Connor Sparrowhawk: no risk assessments before teenager’s death, tribunal finds

Dr Valerie Murphy faces sanction after tribunal finds further failings over death of 18-year-old who drowned at NHS unit

A senior psychiatrist failed to carry out any risk assessments on an epileptic teenager before he had a seizure and drowned in a bath, a medical tribunal has found.

Dr Valerie Murphy was the lead clinician responsible for treating Connor Sparrowhawk, 18, who died in an NHS care unit in Oxford on 4 July 2013.

Related: ‘We never thought he wouldn’t come home’: why did our son, Connor Sparrowhawk, die?

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Jamie is psychotic and won’t go outside. Mental health services are failing him

21/08/2017 Nuwan Dissanayaka 0

As a psychiatrist, I work hard to support his wish to remain in the community but there are many barriers

We’re standing in front of Jamie’s* door for the second time today. It’s been 10 minutes but at least it’s stopped raining. This could be any one of the hundreds of crumbling red brick terraced houses in Leeds.

It’s not a surprise that there’s no sign of Jamie, beyond the sounds of his dogs barking and the bass music reverberating inside. The door still hasn’t been fixed since it was forced by the police prior to his last admission three months ago. Just as we’re about to leave, Jamie opens the door.

Our focus on therapeutic relationships is often​ ​usurped by a short-term approach to long-term mental illness

Related: Mental health services are in crisis but we NHS bosses can change this

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Jeremy Hunt accuses Stephen Hawking of ‘pernicious falsehood’ in NHS row

19/08/2017 Nicola Slawson 0

Health secretary reacts to physicist’s claim that the Conservatives are trying to implement US-style health insurance system

Jeremy Hunt has accused Stephen Hawking of a “pernicious” lie after the physicist said it seemed the Tories were steering the UK towards a US-style health insurance system.

Hours after the health secretary was criticised for claiming Hawking was wrong in the row about the government’s seven-day NHS plan, he leapt back into the fray with two tweets defending the Conservative party’s record on the health service.

Most pernicious falsehood from Stephen Hawking is idea govt wants US-style insurance system.Is it 2 much to ask him to look at evidence? 1/2

NHS under Cons has seen more money,more docs and more nurses than ever in history.Those with private med insurance DOWN 9.4% since 2009! 2/2

Stephen Hawking is brilliant physicist but wrong on lack of evidence 4 weekend effect.2015 Fremantle study most comprehensive ever 1/2

And whatever entrenched opposition,no responsible health sec could ignore it if you want NHS 2 be safest health service in world as I do 2/2

Related: The NHS saved me. As a scientist, I must help to save it | Stephen Hawking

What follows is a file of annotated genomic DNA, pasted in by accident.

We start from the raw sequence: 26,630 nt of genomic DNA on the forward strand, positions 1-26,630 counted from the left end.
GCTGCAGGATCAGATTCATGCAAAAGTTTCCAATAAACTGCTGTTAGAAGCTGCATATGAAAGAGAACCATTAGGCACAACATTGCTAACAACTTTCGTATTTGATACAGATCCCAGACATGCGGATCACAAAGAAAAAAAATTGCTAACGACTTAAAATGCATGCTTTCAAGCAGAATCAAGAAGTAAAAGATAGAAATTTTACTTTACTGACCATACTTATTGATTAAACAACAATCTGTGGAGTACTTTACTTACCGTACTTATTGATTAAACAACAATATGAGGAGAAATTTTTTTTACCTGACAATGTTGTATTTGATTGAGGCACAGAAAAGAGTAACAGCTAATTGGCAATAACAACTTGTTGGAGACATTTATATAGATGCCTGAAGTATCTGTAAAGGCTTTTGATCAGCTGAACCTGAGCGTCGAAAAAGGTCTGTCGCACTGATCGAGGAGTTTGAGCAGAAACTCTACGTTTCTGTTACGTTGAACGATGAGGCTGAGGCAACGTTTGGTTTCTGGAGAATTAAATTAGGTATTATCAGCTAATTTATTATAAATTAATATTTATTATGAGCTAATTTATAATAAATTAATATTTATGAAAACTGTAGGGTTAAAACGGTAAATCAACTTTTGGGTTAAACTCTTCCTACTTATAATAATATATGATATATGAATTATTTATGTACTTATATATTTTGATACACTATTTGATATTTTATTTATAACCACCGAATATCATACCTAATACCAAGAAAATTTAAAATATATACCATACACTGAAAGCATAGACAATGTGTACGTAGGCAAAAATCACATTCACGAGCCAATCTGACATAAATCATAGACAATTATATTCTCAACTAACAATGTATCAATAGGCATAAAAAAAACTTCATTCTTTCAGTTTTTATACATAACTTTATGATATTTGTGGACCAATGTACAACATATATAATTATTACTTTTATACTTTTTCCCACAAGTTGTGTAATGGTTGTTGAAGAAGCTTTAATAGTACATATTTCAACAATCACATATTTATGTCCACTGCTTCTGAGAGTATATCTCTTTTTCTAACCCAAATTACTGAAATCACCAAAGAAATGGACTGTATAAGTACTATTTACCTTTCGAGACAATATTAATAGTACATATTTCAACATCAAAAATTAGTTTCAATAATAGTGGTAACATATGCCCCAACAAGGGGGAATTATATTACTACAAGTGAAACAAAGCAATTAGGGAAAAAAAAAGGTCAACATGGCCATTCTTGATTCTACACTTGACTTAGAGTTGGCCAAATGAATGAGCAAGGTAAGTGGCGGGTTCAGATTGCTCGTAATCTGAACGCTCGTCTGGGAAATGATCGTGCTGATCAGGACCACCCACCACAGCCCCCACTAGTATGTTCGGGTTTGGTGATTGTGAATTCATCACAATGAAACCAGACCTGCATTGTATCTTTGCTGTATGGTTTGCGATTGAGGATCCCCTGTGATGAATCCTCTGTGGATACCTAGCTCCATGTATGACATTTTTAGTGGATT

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The NHS saved me. As a scientist, I must help to save it | Stephen Hawking

18/08/2017 Stephen Hawking 0

The crisis in the health service has been created by politicians who want to privatise it – when public opinion, and the evidence, point in the opposite direction

Like many people, I have personal experience of the NHS. In my case, medical care, personal life and scientific life are all intertwined. I have received a large amount of high-quality NHS treatment and would not be here today if it were not for the service.

The care I have received since being diagnosed with motor neurone disease as a student in 1962 has enabled me to live my life as I want, and to contribute to major advances in our understanding of the universe. In July I celebrated my 75th birthday with an international science conference in Cambridge. I still have a full-time job as director of research at the Centre for Theoretical Cosmology and, with two colleagues, am soon to publish another scientific paper on quantum black holes.

Related: Stephen Hawking blames Tory politicians for damaging NHS

When public figures abuse scientific argument to justify policies, it debases scientific culture

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Stephen Hawking blames Tory politicians for damaging NHS

Exclusive: Physicist criticises ministers over funding cuts, privatisation and pay caps before address revealing his reliance on health service

Stephen Hawking has accused ministers of damaging the NHS, blaming the Conservatives in a passionate and sustained attack for slashing funding, weakening the health service though privatisation, demoralising staff by curbing pay and cutting social care support.

The renowned 75-year-old physicist was speaking to promote an address he will give on Saturday outlining how he owes his long life and achievements to the NHS care he received, and setting out his fears for a service he believes is being turned into “a US-style insurance system”.

Related: The NHS saved me. As a scientist, I must help to save it | Stephen Hawking

Stephen Hawking is brilliant physicist but wrong on lack of evidence 4 weekend effect.2015 Fremantle study most comprehensive ever 1/2